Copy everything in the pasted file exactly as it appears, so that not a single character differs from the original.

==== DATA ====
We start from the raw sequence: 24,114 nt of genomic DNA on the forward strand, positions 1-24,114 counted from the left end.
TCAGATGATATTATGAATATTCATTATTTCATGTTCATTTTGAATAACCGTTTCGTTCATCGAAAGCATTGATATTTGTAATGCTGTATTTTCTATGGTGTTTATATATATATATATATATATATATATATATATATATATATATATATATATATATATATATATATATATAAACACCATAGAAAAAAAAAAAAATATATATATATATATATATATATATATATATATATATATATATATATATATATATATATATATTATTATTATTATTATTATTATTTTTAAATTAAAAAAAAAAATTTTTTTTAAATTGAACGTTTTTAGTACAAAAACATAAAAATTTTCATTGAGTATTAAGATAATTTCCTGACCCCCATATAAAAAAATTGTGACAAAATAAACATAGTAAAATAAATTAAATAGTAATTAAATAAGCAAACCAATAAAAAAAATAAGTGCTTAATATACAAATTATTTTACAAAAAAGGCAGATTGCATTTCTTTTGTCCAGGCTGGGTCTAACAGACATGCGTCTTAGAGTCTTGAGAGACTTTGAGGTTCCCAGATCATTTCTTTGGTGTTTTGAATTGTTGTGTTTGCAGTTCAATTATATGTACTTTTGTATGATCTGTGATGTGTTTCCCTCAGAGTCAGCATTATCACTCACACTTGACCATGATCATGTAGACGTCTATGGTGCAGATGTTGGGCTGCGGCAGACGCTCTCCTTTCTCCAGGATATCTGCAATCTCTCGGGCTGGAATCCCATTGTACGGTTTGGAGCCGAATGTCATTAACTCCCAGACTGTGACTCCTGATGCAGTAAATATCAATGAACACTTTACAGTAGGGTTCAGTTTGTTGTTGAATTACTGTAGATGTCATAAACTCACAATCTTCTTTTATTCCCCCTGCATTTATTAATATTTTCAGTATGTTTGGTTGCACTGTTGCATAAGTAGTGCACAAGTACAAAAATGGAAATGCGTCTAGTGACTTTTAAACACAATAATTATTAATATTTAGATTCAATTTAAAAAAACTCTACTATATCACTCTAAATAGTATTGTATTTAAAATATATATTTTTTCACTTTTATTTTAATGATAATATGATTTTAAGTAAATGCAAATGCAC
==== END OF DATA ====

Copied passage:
We start from the raw sequence: 24,114 nt of genomic DNA on the forward strand, positions 1-24,114 counted from the left end.
TCAGATGATATTATGAATATTCATTATTTCATGTTCATTTTGAATAACCGTTTCGTTCATCGAAAGCATTGATATTTGTAATGCTGTATTTTCTATGGTGTTTATATATATATATATATATATATATATATATATATATATATATATATATATATATATATATATATATATAAACACCATAGAAAAAAAAAAAAATATATATATATATATATATATATATATATATATATATATATATATATATATATATATATATATTATTATTATTATTATTATTATTTTTAAATTAAAAAAAAAAATTTTTTTTAAATTGAACGTTTTTAGTACAAAAACATAAAAATTTTCATTGAGTATTAAGATAATTTCCTGACCCCCATATAAAAAAATTGTGACAAAATAAACATAGTAAAATAAATTAAATAGTAATTAAATAAGCAAACCAATAAAAAAAATAAGTGCTTAATATACAAATTATTTTACAAAAAAGGCAGATTGCATTTCTTTTGTCCAGGCTGGGTCTAACAGACATGCGTCTTAGAGTCTTGAGAGACTTTGAGGTTCCCAGATCATTTCTTTGGTGTTTTGAATTGTTGTGTTTGCAGTTCAATTATATGTACTTTTGTATGATCTGTGATGTGTTTCCCTCAGAGTCAGCATTATCACTCACACTTGACCATGATCATGTAGACGTCTATGGTGCAGATGTTGGGCTGCGGCAGACGCTCTCCTTTCTCCAGGATATCTGCAATCTCTCGGGCTGGAATCCCATTGTACGGTTTGGAGCCGAATGTCATTAACTCCCAGACTGTGACTCCTGATGCAGTAAATATCAATGAACACTTTACAGTAGGGTTCAGTTTGTTGTTGAATTACTGTAGATGTCATAAACTCACAATCTTCTTTTATTCCCCCTGCATTTATTAATATTTTCAGTATGTTTGGTTGCACTGTTGCATAAGTAGTGCACAAGTACAAAAATGGAAATGCGTCTAGTGACTTTTAAACACAATAATTATTAATATTTAGATTCAATTTAAAAAAACTCTACTATATCACTCTAAATAGTATTGTATTTAAAATATATATTTTTTCACTTTTATTTTAATGATAATATGATTTTAAGTAAATGCAAATGCAC